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Manufacturing Economy

From research labs to dealership lots, the auto sector supports nearly 8 million U.S. jobs. Exports. The auto industry is America’s largest exporter. Over the past six years, automakers and suppliers have exported nearly $600 billion worth of vehicles and parts. They beat the next best performing sector (aerospace) by $143 billion. Last year alone, automakers and suppliers out-exported the aerospace industry by $17 billion.

Raw Materials and Parts.
The U.S. auto industry is one of the largest consumers of domestic raw materials and parts. Last year, automakers sold nearly 17 million cars in the U.S., and each contained between 8,000 to 12,000 parts, using more than 3,000 pounds of iron, steel, rubber, glass and semiconductors. Approximately 686,000 Americans work at the plants, offices and research labs that produce those parts and materials.

American Research & Development.
Designing those 8,000 to 12,000 auto parts and helping put them together makes autos among the most engineering-intensive industries in the world. In fact, seven out of the world’s top 25 corporate investors in research and development are automakers. General Motors and Ford each invest more each year on research and development than IBM, Qualcomm, and General Electric – and 80 cents of every dollar they invest in research and development is spent here in the U.S. Thanks largely to this investment, nearly one in 10 engineers and scientists in private sector R&D work for an automaker or supplier.

From research labs to dealership lots, the auto sector supports over 7 million U.S. jobs.

Exports:

The auto industry is America’s largest exporter. Over the past six years, automakers and suppliers have exported over $706 billion worth of vehicles and parts. They beat the next best performing sector (aerospace) by $104 billion. Last year alone, automakers and suppliers out-exported the aerospace industry by $17 billion.

Raw Materials and Parts:

The U.S. auto industry is one of the largest consumers of domestic raw materials and parts. Last year, automakers sold nearly 17 million cars in the U.S., and each contained between 8,000 to 12,000 parts, using more than 3,000 pounds of iron, steel, rubber, glass and semiconductors. Approximately 686,000 Americans work at the plants, offices and research labs that produce those parts and materials.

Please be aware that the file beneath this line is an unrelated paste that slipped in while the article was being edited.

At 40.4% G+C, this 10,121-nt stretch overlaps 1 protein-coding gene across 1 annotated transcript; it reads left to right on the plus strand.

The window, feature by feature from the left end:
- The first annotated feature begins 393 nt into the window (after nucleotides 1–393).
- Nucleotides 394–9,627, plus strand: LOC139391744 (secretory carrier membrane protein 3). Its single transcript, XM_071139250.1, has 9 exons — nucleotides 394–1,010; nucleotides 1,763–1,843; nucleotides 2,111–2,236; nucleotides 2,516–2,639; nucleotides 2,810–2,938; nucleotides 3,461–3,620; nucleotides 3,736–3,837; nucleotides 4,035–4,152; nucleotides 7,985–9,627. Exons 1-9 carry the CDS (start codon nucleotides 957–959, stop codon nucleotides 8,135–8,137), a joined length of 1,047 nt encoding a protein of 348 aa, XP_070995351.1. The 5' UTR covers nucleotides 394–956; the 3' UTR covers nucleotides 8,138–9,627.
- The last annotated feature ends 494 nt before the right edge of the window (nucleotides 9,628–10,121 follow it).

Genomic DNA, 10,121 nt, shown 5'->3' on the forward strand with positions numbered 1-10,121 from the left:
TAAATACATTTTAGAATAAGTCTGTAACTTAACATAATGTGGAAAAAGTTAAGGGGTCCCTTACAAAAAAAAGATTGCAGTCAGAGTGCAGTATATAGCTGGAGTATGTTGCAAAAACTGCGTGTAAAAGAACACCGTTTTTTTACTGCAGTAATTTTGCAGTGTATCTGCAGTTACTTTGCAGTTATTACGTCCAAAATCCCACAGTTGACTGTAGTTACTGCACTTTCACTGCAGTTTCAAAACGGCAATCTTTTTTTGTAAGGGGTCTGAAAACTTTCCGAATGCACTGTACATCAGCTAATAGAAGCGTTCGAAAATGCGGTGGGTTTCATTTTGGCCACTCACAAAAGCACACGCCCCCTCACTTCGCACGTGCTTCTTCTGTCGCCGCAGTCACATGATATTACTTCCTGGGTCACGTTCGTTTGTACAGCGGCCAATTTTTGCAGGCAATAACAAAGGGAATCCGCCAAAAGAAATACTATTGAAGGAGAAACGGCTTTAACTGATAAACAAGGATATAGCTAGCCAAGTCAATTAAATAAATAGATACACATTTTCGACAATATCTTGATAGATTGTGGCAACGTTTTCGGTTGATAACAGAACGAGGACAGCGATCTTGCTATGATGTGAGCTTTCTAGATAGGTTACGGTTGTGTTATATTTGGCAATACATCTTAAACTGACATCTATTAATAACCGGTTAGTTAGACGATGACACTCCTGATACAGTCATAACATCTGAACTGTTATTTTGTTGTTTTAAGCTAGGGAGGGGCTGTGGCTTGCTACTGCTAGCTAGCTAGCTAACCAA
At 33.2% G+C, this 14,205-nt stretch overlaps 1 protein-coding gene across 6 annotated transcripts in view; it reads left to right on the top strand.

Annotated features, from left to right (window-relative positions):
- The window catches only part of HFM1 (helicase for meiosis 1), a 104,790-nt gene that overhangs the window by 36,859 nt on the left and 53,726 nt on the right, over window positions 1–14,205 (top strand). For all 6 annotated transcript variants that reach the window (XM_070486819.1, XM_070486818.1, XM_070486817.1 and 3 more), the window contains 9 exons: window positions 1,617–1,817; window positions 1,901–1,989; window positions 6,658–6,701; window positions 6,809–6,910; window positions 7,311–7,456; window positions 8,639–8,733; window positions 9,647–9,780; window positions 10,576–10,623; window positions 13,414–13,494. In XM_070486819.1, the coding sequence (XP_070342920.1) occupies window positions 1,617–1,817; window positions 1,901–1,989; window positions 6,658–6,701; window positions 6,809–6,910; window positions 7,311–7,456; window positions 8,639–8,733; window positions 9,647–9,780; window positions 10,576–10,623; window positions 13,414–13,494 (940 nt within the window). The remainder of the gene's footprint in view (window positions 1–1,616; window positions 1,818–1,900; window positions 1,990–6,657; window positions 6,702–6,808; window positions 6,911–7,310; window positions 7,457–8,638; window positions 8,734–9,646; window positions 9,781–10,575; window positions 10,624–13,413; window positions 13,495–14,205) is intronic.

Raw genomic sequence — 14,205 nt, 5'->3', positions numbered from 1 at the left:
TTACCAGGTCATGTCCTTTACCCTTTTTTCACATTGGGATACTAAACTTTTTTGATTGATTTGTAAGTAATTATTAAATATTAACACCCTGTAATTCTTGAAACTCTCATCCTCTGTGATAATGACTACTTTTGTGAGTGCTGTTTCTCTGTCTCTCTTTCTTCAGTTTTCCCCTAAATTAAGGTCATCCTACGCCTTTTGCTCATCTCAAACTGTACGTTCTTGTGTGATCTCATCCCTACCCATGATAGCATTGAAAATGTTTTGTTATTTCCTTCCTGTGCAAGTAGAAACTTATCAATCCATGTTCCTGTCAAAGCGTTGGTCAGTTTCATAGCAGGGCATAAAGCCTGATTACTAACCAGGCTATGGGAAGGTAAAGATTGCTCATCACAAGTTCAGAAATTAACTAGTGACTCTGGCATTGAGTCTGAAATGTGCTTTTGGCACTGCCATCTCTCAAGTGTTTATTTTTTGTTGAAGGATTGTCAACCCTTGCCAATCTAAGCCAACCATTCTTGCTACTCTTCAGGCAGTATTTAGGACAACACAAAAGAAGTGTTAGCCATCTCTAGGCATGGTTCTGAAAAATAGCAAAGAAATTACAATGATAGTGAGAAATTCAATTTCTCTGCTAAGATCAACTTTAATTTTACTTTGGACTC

American Research & Development:

Designing those 8,000 to 12,000 auto parts and helping put them together makes autos among the most engineering-intensive industries in the world. In fact, seven out of the world’s top 25 corporate investors in research and development are automakers. FCA US, Ford and General Motors each invest more each year on research and development than IBM, Qualcomm, and General Electric – and 80 cents of every dollar they invest in research and development is spent here in the U.S. Thanks largely to this investment, nearly one in 10 engineers and scientists in private sector R&D work for an automaker or supplier.

Market Share vs. Jobs Share vs. Parts Share


Aug 10 2015
Written by Charles Fleming | Posted on Providence Journal

 

Chevrolet has announced that the second generation of its plug-in electric hybrid sedan can travel 53 miles on electric power before its gas-powered engine kicks in.

Consumers will be able to squeeze more juice out of the 2016 Volt.

Filed Under: Manufacturing Economy
Aug 07 2015
Written by Steven Ewing | Posted on Auto Blog

Good news, everyone! The Ford F-150 fullsize pickup truck is getting a new sport mode for 2016. Because it needs it, or something.

Filed Under: Manufacturing Economy
Aug 07 2015
Written by Michael Wayland | Posted on The Detroit News

Auburn Hills — Dodge will unleash Hellcat-mania on the 2015 Woodward Dream Cruise next week with thrill rides and a chance for one racer to take home a 707-horsepower Hellcat engine.

The mainstream performance brand has events scheduled from next Wednesday through Saturday along Woodward, but an opening event in Pontiac and grand finale in Royal Oak will likely be turning the most heads.

Filed Under: Manufacturing Economy
Aug 06 2015
Written by Becca Smouse and Alisa Priddle | Posted on USA Today

General Motors' redesigned Chevrolet Volt model gets 53 miles of driving range on its battery pack before using any gasoline, a nearly 40% increase from the previous model's 38-mile range.

The second-generation Volt uses an 18.4-kilowatt-hour lithium-ion battery pack to travel on battery power first before a gasoline generator kicks in.

The Environmental Protection Administration has certified the range for the 2016 Volt.

Aug 05 2015
Written by Kyle Stock | Posted on The Detroit News

Ford appears to have finally found the right gear with its F-150 pickup, otherwise known as the moneymaker.

After sales of the vehicle slipped every month from February through June, drivers snapped up 66,300 in July, 11,100 more than in June and a 4.8 percent increase over July 2014.

The company had struggled to roll out a thoroughly redesigned truck that incorporated far more aluminum than ever before in a bid to get better mileage. In the 12 months ending in June, Ford’s share of the pickup market declined from 33 percent to 28 percent.

Filed Under: Manufacturing Economy